London 08/04/2013 - Base metals firmed in Monday's LME premarket, with copper leading the way on news of a national strike in top producer Chile.
Copper was up more than one percent earlier this morning, with unions representing workers at Chilean state copper producer Codelco and mining companies including BHP Billiton set to announce a national strike today, according to reports. Chile produces around 30 percent of the world's copper.
On Friday, lower-than-expected US jobs numbers added to the growing signs of economic woe.
"The headline number was outright weak at 88,000 (compared to 236,000 in February)," broker Credit Suisse said. "On the positive side, the last two months were revised up by 61,000, the number of temporary workers increased and 'hours worked' also rose. The latter two aspects usually point to more real job gains later."
While some elements of the report, such as the 24,000-decline in retail jobs, look like outliers, that this could still be the result of tighter fiscal policy, it said, warning that "US GDP numbers are likely to remain volatile".
Still, the unemployment rate dipped 0.1 percentage points - this means the US Federal Reserve is now only 1.1 percentage points from its unemployment rate target of 6.5 percent.
In wider markets, Asian equities are generally firmer, with the Nikkei adding nearly three percent to 13,192 and the Hang Seng up 13 points at 21,740. The FTSE 100 and Germany's Dax were both up more than 0.43 percent, with France's CAC-40 up 0.7 percent.
In currencies, the euro is unchanged this morning at 1.298 against the dollar.
Among other commodities, gold is down a fractional 35 cents at $1,567.55 per ounce. Brent crude oil, which recovered somewhat from its lowest level since July set on Friday, was last at $104.57 per barrel, up 27 cents.
The economic agenda is fairly quiet. Japan's economic watchers sentiment climbed to 57.3 from 53.2, while EU Sentix Investor confidence and German industrial production are due later.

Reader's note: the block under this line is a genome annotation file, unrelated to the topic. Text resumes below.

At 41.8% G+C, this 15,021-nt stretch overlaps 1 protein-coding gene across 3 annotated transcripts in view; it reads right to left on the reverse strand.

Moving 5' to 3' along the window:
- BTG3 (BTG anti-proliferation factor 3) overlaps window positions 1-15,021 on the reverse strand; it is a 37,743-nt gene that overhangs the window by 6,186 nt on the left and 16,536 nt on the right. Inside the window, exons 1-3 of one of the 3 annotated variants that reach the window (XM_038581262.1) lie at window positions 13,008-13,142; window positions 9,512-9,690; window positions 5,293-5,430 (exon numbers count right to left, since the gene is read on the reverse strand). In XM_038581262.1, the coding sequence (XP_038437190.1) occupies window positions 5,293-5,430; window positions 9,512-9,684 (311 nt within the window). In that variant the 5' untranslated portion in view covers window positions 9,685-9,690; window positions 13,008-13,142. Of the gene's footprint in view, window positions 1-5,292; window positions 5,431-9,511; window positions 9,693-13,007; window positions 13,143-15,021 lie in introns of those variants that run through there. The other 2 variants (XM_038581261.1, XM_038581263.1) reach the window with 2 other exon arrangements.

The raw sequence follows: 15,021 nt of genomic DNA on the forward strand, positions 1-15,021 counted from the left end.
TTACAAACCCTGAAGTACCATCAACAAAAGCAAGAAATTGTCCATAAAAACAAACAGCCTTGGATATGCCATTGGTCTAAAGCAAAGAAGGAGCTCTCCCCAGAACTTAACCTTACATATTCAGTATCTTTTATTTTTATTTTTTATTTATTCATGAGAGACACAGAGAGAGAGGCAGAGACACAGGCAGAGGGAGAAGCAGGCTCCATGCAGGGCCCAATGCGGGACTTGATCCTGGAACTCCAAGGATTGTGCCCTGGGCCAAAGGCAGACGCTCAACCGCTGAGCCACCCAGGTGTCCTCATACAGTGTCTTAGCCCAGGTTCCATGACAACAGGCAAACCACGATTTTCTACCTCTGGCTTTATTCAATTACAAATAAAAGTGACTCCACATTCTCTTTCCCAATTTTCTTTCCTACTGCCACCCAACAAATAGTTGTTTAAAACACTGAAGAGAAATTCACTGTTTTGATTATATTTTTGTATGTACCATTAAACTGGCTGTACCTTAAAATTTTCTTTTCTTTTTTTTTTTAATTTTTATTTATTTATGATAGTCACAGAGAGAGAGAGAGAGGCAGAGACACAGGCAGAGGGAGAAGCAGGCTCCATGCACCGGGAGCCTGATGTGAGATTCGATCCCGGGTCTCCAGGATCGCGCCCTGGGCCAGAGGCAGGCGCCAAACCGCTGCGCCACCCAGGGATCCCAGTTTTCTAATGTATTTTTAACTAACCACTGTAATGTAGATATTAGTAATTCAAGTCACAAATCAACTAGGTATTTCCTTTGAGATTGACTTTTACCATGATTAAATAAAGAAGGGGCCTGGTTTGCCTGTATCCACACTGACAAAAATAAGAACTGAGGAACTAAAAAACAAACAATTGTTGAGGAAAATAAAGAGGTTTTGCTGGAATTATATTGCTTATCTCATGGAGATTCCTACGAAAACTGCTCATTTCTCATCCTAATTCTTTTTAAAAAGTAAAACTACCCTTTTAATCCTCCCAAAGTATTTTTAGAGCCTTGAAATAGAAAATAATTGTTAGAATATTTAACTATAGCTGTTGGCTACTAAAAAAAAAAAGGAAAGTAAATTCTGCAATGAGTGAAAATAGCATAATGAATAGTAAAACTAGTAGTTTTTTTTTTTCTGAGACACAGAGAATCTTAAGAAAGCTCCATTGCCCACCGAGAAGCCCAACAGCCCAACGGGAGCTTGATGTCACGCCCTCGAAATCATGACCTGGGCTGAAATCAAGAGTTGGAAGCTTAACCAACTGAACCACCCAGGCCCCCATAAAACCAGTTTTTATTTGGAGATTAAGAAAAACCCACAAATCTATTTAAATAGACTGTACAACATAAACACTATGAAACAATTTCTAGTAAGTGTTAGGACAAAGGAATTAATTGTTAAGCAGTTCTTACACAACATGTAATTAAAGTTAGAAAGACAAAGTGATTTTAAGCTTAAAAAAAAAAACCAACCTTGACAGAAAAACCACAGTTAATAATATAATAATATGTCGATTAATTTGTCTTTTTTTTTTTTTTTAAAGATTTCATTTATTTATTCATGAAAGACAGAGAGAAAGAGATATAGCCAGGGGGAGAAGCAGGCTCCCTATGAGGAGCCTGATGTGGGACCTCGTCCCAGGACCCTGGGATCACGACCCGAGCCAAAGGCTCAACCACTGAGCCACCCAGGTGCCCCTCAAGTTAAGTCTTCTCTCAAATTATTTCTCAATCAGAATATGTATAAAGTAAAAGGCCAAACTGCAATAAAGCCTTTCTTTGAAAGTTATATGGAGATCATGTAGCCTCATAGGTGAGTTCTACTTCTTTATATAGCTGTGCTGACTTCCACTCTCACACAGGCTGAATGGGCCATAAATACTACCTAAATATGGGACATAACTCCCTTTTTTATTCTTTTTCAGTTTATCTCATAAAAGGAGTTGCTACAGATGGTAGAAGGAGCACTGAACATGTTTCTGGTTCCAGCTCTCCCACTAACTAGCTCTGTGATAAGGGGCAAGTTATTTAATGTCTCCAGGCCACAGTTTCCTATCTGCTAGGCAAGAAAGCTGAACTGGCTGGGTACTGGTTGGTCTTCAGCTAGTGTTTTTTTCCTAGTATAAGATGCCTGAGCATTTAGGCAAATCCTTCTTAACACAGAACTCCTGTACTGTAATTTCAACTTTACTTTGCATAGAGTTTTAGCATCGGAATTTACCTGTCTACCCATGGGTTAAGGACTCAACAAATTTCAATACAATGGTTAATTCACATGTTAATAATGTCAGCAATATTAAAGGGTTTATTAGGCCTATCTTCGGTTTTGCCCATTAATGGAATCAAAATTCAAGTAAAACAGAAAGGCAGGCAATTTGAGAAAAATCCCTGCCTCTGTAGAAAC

COPPER CANCELLED WARRANTS AT ALL-TIME HIGH
Copper was last at $7,468 per tonne, up $62, with about 5,875 lots traded as of 09:15 BST.
"The stabilisation in copper prices over the last week is consistent with the trend of more tempered fund selling, with CFTC positioning showing ‘managed money’ shorts at an all-time record," ANZ said.
Stocks decreased for the first time in 36 sessions, falling 200 tonnes, with outflows from New Orleans and Singapore. Total inventories are now at 579,400 tonnes. Cancelled warrants rose 300 tonnes to 147,325 tonnes, a new all-time high.
Aluminium was last at $1,891 per tonne, up $4. Stocks rose 175 tonnes to 10,100 tonnes, with Vlissingen accepting 7,100 tonnes. Cancelled warrants climbed 11,825 tonnes to 1,983,675, the highest since February 15.
Zinc gained $9.25 to $1,894.25 after inventories fell 5,550 tonnes to 1,148,950 tonnes - 2,175 tonnes left Trieste in Italy and 2,525 tonnes left New Orleans. This is the lowest stock level since October 30. Cancelled warrants also fell 5,500 tonnes to 685,000 tonnes.
Lead was last at $2,062.50, up $17.50 even as stocks increased 150 tonnes to 26,550 tonnes. Cancelled warrants fell 250 tonnes to 135,750 tonnes.
Nickel was last at $16,180, up $130, although inventories rose 582 tonnes to 166,866 and cancelled warrants fell 246 tonnes to 23,958 tonnes. And tin edged $37 higher to $22,932 even though stocks climbed 15 tonnes to 14,415 tonnes and cancelled warrants dipped 120 tonnes to 8,960 tonnes.
Steel billet was last quoted at $205/300, with stocks unchanged at 77,870 tonnes although cancelled warrants slumped 3,575 tonnes to 44,265. In the minor metals, cobalt was quoted at an unchanged $25,000/25,750, with stocks increasing 21 tonnes to 488 tonnes. Cancelled warrants fell 16 tonnes to 210 tonnes. Molybdenum was neglected.
(Editing by Mark Shaw)